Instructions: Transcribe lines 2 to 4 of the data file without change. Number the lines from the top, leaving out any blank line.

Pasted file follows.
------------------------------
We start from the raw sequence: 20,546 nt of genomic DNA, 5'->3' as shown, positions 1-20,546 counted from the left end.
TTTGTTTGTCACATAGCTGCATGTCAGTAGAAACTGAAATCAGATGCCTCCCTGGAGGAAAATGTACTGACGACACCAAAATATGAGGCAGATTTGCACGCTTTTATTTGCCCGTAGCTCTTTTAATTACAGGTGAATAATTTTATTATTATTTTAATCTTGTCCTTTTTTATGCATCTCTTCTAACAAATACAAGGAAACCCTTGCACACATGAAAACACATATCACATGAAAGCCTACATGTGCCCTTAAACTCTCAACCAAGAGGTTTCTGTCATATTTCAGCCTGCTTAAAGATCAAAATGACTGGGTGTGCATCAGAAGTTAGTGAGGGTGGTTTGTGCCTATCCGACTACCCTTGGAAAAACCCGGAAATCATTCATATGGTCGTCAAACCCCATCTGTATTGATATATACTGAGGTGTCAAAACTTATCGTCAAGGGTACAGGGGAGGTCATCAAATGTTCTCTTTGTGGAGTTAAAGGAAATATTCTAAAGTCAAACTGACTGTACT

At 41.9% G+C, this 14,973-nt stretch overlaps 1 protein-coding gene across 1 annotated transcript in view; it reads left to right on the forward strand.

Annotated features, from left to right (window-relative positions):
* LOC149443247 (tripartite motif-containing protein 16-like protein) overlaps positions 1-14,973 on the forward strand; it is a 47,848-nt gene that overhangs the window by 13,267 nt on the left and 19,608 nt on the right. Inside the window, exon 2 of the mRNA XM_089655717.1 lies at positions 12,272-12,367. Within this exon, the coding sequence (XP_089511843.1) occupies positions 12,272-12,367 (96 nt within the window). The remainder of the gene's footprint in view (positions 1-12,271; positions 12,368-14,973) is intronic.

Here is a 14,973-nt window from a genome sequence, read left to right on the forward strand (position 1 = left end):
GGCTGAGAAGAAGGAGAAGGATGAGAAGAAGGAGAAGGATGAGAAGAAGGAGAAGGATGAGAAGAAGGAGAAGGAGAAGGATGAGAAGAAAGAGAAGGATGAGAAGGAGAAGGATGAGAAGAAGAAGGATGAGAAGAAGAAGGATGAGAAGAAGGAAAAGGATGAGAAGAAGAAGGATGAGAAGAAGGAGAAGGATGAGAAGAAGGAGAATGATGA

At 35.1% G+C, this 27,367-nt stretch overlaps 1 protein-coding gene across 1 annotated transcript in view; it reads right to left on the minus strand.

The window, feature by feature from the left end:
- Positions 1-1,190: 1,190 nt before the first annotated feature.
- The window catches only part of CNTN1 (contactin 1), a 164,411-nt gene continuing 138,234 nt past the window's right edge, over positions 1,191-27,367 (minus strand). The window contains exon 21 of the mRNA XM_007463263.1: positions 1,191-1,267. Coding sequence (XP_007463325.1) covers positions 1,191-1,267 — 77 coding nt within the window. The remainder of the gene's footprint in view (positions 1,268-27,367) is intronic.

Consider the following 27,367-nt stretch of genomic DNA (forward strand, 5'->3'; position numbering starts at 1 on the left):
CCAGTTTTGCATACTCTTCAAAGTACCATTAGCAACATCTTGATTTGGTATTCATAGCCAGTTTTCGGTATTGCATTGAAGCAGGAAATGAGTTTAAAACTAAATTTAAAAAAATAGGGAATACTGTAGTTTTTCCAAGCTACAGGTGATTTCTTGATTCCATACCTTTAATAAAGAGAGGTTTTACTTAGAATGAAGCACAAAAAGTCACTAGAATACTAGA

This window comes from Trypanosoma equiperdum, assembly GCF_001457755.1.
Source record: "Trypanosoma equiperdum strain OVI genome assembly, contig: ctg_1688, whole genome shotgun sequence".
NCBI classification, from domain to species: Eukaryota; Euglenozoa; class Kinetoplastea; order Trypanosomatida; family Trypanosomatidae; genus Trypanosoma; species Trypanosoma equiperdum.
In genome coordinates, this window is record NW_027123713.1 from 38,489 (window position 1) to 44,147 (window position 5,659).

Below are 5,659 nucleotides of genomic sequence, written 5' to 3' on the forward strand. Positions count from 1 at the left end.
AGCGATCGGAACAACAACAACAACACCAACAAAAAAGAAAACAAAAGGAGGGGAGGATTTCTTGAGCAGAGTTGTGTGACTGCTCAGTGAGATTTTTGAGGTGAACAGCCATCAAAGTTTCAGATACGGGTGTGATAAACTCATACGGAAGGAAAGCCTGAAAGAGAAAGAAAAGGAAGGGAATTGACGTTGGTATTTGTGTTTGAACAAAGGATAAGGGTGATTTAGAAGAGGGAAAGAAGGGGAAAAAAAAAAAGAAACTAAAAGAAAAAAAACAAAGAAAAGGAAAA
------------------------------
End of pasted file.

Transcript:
TTTGTTTGTCACATAGCTGCATGTCAGTAGAAACTGAAATCAGATGCCTCCCTGGAGGAAAATGTACTGACGACACCAAAATATGAGGCAGATTTGCACGCTTTTATTTGCCCGTAGCTCTTTTAATTACAGGTGAATAATTTTATTATTATTTTAATCTTGTCCTTTTTTATGCATCTCTTCTAACAAATACAAGGAAACCCTTGCACACATGAAAACACATATCACATGAAAGCCTACATGTGCCCTTAAACTCTCAACCAAGAGGTTTCTGTCATATTTCAGCCTGCTTAAAGATCAAAATGACTGGGTGTGCATCAGAAGTTAGTGAGGGTGGTTTGTGCCTATCCGACTACCCTTGGAAAAACCCGGAAATCATTCATATGGTCGTCAAACCCCATCTGTATTGATATATACTGAGGTGTCAAAACTTATCGTCAAGGGTACAGGGGAGGTCATCAAATGTTCTCTTTGTGGAGTTAAAGGAAATATTCTAAAGTCAAACTGACTGTACT

At 41.9% G+C, this 14,973-nt stretch overlaps 1 protein-coding gene across 1 annotated transcript in view; it reads left to right on the forward strand.

Annotated features, from left to right (window-relative positions):